Induction to the Hall of Fame is based on a vote of committees of sportswriters. Inductees are welcomed into the Hall of Fame in a lavish ceremony every year. As of February 2022, there are 401 inductees. The names of the inductees are displayed in a sleek room at the end of the museum. 

THE Hall of Fame

Finally, it was time to shoot some hoops. At the bottom floor of the Hall of Fame is a basketball court. Lots of kids were shooting. On the side, a couple peach baskets were hung on the wall, just like it was played here in Springfield 130 years ago. 

Court of Dreams at the Basketball Hall of Fame

My next stop was Springfield Armory National Historic Site. The site commemorates the United States Armory and Arsenal at Springfield, the US´s main military gun production center for nearly 200 years.

Springfield Armory National Historic Site

Gun production started in Springfield in 1777. George Washington himself picked the site due to its central location in New England and location with access to three rivers and four roads. 

In 1787, the Armory was the site of Shay´s Rebellion, a populist uprising. The rebellion was quickly quelled, but it was used during the drafting of the US Constitution by those seeking stronger central government.

The Armory produced nearly all the guns used by the US military. During the Civil War, the North outproduced the South by a 30-1 margin because of the Armory. 

The Armory was also a center of firearm research. Some of the deadliest weapons ever were created here including most notably the M1 rifle. The M1 was the most accurate gun of its day (the early 1900´s). 

The Armory, at this point more than 20 buildings, closed in 1968 after it was decided that private companies would produce America´s weapons. 80% of the site would turn into a college. 15% is unoccupied and 5% is run by the National Park Service.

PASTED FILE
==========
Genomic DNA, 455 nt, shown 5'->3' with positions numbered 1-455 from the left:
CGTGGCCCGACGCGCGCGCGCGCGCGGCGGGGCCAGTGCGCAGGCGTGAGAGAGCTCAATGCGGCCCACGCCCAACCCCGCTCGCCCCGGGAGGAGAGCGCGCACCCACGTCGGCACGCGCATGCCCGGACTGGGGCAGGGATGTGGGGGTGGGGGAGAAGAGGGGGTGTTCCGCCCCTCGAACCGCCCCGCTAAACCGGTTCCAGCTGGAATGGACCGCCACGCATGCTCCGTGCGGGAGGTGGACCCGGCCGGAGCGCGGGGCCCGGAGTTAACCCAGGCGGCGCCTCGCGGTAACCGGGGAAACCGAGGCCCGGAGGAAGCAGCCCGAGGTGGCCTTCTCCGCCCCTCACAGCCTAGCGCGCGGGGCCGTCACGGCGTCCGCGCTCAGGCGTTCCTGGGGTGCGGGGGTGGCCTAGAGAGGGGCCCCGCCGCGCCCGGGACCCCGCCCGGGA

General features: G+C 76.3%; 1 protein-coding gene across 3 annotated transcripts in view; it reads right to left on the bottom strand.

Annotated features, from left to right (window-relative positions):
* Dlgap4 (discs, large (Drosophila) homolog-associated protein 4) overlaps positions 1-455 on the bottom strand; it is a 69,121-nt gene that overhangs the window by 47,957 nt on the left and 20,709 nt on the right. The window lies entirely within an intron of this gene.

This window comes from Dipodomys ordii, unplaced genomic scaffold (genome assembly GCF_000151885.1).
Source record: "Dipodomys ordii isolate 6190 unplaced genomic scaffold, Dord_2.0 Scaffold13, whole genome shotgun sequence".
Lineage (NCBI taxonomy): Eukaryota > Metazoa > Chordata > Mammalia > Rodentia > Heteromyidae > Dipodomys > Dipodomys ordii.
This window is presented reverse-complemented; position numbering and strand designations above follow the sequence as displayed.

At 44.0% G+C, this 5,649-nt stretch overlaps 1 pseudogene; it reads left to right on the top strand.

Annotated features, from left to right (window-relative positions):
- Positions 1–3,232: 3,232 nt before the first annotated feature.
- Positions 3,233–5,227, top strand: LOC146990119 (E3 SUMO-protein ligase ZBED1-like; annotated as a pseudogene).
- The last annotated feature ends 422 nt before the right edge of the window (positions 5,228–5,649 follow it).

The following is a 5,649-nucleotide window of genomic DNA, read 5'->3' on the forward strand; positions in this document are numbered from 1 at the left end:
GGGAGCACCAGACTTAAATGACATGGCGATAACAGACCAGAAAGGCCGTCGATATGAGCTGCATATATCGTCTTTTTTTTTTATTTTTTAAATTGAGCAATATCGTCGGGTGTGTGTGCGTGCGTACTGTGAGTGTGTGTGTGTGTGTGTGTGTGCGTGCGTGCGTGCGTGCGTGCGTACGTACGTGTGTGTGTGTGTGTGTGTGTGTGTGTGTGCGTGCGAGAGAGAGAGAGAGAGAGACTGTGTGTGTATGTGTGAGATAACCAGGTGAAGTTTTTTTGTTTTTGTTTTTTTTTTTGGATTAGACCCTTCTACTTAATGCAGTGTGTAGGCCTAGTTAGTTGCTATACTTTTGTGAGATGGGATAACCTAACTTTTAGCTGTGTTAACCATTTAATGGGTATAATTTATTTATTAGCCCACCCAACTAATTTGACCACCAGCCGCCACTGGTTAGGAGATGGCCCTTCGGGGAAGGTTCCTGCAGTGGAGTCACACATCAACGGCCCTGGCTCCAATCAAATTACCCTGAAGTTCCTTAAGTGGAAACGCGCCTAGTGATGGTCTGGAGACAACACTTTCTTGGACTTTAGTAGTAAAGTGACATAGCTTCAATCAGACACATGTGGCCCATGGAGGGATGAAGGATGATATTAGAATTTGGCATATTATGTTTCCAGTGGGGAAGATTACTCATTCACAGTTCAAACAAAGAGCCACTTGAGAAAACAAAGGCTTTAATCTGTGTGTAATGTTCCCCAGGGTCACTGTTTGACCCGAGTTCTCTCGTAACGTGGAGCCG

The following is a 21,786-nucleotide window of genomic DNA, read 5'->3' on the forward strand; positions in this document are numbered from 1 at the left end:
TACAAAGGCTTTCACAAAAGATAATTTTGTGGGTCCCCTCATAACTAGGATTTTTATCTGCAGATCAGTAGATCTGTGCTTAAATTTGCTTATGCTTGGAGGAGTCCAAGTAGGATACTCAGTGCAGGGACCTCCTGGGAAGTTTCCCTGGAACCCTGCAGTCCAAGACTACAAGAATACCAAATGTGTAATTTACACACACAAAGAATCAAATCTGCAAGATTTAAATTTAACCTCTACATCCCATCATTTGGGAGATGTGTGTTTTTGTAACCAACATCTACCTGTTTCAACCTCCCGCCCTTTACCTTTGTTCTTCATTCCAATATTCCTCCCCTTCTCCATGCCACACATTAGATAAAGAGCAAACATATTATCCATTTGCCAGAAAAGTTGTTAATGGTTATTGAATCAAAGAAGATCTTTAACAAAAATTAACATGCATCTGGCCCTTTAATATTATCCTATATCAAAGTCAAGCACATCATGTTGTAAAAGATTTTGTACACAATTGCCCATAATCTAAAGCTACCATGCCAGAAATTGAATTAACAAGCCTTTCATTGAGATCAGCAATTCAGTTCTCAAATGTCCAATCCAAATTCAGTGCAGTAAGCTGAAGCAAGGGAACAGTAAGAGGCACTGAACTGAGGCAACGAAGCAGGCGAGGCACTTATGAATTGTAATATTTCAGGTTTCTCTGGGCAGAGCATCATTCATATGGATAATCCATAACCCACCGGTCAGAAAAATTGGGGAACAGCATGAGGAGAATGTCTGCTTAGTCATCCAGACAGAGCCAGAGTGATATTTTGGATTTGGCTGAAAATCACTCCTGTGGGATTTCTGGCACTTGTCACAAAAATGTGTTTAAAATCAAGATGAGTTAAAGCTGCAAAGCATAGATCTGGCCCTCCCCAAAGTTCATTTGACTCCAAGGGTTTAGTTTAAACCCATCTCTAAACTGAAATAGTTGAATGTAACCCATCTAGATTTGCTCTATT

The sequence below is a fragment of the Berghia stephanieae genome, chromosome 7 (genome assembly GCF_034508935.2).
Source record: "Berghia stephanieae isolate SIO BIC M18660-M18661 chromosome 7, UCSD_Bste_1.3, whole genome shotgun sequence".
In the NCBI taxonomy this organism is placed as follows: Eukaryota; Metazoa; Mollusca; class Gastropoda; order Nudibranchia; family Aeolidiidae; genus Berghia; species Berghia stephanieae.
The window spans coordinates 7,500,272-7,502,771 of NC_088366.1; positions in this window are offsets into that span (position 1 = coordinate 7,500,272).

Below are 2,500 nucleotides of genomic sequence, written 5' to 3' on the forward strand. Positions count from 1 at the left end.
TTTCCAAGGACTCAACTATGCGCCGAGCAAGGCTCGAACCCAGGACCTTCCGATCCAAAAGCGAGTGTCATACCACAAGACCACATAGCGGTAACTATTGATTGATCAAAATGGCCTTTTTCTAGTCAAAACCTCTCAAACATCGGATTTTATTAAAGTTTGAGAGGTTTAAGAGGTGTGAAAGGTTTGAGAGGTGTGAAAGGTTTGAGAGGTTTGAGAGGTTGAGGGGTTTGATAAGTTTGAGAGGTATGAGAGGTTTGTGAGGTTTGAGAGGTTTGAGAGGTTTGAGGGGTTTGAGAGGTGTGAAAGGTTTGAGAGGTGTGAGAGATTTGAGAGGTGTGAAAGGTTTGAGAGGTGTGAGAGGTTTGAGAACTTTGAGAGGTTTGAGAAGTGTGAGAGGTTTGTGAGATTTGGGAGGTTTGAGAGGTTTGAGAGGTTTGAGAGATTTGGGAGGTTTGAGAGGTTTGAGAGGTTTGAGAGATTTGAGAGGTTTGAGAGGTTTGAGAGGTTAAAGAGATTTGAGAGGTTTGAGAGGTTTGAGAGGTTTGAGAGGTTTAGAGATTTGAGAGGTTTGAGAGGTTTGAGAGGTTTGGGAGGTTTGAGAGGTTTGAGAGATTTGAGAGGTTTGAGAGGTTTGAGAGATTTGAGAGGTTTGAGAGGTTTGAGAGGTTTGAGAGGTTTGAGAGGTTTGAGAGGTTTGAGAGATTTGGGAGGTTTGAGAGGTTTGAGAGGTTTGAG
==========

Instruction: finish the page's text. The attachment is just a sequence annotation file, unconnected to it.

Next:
The Park Service section includes one large building with a firearm museum. The rangers here are exceptionally knowledgeable, and I had a really fun time chatting with them. 

For lunch, I went back downtown to the Student Prince restaurant. Built on the site of the original fort, Student Prince is an old-school German food institution. I sat at the bar next to several older couples who were upset that the bar has been renovated since the 1960´s…while they watched sports on the TV. I ordered a sausage sampler with 3 types of sausage with Brussel sprouts and it was delicious. 

Student Prince, a Springfield institution

With that, it was time to head home. I walked to the train station where I booked a bus home to New York. Multiple companies offer service to New York, but I opted for Peter Pan, which is headquartered here in Springfield. It was nothing special, but I got back to New York in a little under 4 hours. 

Final Thoughts:

Springfield was a surprising delight. The sights are numerous and varied: Basketball, US munitions manufacturing and Dr Seuss. The town has an energy that seems to be missing in many of the other mid-sized cities in the region like Worcester. Additionally, I enjoyed meeting the people. 

In the summer, there is also a Six Flags park and the largest state fair in the northeast. For this reason, I believe Springfield is a worthy destination for a full day in the winter or for an entire weekend in the summer.